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Process for Ordering

Longarm Quilt Services

Located in Vancouver, WA

Digital Edge to Edge

The cost per square inch for Digital Edge to Edge (E2E) and one thread color through-out:

Basic (larger density): $0.025

Moderate/High Density: $0.03

Colorful Threads

I use high-quality threads (Glide 100% Polyester Thread and Signature 100% cotton).

$1.75 per bobbin


I stock large rolls of 80/20 cotton/polyester batting or you may send your own batting.

$0.45 per inch cut off roll

Cost Estimates

Width x Length =
Square Inches.



Step 1: If your quilt is 60” wide and 60” long, multiply 60x60 to get 3,600 square inches. 


Step 2: Multiply 3,600 x the price above to get your estimate: 

(3,600 x $0.025 = $90) or

(3,600 x $0.03   = $108)


**I have a minimum charge of $50 for small quilts.

Cost Estimates

Preparing Your Quilt

For Longarm Quilting

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Please have a minimum of 4 inches extra on all sides of the quilt due to the loading style of the machine.  Measure your backing fabric with at least 8 inches wider and 8 inches longer than your quilt top (i.e., if your quilt top is 50” x 70”, then your backing needs to be 58” x 78” before I can work with it.) 


Note:  this also applies to batting if you provide.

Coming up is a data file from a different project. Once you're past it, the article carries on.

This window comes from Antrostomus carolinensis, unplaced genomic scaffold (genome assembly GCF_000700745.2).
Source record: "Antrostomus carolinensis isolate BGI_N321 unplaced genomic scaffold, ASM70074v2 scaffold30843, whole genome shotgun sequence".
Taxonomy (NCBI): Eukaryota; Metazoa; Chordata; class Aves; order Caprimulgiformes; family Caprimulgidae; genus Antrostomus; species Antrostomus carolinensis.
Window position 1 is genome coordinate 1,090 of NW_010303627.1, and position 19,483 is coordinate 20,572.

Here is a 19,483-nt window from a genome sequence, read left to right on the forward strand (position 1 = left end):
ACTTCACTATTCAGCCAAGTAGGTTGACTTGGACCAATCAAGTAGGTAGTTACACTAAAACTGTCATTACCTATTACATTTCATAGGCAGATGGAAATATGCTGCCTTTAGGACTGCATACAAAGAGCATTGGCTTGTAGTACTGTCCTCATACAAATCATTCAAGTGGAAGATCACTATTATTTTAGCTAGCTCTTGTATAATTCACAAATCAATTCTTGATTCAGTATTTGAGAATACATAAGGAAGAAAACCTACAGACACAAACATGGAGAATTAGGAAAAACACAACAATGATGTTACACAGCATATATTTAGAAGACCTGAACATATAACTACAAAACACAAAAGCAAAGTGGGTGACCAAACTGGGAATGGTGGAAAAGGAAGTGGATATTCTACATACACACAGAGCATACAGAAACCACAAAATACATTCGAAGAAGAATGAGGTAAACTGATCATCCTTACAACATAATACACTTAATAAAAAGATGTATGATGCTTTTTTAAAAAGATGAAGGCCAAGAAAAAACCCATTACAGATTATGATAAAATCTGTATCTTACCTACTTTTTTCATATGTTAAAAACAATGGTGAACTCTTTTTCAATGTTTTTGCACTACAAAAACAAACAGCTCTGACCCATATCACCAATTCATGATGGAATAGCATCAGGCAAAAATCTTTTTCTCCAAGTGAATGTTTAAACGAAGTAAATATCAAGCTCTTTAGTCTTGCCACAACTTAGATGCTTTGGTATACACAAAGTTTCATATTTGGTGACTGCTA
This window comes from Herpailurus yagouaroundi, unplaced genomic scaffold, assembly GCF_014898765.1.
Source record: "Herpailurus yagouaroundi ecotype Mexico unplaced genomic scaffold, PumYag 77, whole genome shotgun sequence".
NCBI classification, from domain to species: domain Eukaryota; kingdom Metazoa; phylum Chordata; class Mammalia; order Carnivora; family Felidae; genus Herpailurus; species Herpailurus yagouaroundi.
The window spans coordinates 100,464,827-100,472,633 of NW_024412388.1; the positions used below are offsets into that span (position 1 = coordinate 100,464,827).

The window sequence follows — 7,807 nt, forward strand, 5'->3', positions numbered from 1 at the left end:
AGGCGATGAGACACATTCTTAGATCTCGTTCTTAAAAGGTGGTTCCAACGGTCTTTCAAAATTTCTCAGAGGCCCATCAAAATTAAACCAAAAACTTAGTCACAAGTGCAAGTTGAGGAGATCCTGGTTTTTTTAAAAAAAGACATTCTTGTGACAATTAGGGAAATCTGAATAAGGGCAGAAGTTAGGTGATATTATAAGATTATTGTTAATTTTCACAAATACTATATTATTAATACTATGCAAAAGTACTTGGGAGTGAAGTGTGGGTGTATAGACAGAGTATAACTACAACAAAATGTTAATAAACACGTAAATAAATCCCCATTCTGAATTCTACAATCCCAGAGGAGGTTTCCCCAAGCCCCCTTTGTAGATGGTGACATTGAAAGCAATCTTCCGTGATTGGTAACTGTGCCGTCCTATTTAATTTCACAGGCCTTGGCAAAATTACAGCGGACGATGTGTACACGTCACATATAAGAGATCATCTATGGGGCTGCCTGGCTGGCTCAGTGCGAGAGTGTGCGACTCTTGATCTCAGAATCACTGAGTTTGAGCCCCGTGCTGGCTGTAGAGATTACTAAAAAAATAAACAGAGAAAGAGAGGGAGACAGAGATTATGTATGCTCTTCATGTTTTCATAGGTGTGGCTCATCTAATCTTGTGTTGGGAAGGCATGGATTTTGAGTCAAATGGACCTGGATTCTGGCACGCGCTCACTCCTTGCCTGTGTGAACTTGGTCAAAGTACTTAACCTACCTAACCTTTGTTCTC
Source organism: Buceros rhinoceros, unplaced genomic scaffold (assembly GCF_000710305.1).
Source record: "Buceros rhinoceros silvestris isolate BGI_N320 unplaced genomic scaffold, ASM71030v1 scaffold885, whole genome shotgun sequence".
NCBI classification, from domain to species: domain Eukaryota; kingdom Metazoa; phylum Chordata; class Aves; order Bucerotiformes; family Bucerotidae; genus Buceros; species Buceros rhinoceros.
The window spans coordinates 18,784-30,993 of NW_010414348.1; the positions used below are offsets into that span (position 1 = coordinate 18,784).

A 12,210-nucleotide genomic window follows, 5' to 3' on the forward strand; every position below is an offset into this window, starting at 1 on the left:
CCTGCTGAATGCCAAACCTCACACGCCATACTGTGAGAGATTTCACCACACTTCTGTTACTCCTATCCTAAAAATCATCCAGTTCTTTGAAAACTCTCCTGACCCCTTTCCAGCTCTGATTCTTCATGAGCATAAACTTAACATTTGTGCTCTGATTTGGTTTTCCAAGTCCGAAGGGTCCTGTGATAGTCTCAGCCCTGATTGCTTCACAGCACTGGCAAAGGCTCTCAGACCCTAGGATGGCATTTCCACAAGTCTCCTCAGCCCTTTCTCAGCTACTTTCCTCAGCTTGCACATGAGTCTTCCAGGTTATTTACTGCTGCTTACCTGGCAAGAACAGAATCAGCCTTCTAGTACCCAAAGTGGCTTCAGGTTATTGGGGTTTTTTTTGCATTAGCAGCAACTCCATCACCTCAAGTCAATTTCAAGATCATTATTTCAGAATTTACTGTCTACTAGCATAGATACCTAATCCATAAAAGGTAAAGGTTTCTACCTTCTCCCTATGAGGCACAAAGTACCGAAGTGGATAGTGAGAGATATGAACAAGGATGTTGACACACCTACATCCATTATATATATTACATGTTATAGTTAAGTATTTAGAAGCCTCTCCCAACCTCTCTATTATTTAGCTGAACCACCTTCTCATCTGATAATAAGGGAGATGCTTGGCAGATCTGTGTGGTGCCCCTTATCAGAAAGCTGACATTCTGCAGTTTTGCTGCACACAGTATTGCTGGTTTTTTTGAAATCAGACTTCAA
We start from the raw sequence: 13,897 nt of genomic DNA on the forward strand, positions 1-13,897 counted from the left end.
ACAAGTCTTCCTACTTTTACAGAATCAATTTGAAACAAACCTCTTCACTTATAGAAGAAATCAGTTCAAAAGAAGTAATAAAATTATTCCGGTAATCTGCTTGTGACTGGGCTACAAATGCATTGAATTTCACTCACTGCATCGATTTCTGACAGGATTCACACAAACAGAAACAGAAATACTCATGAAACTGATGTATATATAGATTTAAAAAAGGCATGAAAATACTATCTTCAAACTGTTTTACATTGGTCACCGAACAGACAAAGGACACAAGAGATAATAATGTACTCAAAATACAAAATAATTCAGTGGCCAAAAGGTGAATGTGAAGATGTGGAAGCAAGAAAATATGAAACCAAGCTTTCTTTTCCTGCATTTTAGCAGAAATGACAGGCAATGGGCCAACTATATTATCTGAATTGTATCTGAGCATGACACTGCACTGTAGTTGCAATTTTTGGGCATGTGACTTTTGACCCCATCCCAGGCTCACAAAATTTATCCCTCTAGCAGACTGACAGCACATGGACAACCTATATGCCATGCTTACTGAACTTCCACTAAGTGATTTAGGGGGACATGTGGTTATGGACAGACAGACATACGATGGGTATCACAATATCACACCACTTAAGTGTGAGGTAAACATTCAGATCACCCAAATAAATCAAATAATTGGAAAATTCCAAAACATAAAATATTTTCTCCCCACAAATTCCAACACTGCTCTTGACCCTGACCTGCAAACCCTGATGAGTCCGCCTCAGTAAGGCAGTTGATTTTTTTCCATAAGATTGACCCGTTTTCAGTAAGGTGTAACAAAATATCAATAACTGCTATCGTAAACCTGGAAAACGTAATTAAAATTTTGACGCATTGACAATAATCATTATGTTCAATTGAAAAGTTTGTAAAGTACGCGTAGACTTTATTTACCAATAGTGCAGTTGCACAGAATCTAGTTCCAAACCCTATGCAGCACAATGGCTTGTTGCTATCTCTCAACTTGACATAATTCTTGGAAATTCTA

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Squaring the Quilt

The quilt top and back must be square or it will load improperly on the frame and the quilting will not be square to the quilt. You can find information on-line for how to square up your quilt.  Mark the top of the quilt with a safety pin and post-it-note. Do this for both the quilt top and the backing if your quilt is directional.

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Loose Threads

Clip loose threads on the front AND back of the quilt.  You do not want contrasting threads showing through your quilt top.  Also, check for loose seams.  They can be caught on the machine while quilting.  If you have a seam that has pulled apart, the hopping foot can catch on it and rip your quilt.

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Pressing your quilt is especially important. Press all seams flat.  Having a nicely pressed top and back will prevent wrinkles being quilted into your quilt.

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If your quilt top has applique on it, please make sure it is secured well so the hopping foot does not catch on it.

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If your outer edge has a lot of seams, you can run a straight or zigzag stitch (1/8”) on the outer edge to secure.  It will prevent the seams from coming apart.

Adding Extra
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Be sure to add 8” to both the width and length of your back and batting.  This allows extra space for loading and clamping.

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Using the selvage edge in your quilt back seam will cause a tightness that has no give.  Always remove the selvage edge when piecing your back.

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Separate Pieces

I need the top, backing, and batting to be brought as separate pieces.  Please do not baste them together.

Quilt Patterns

Below is a sample of quilt patterns I offer. Contact for more options. If you don't see what you want, I'm willing to split the purchase of a design of your choice.

Let's Get Started

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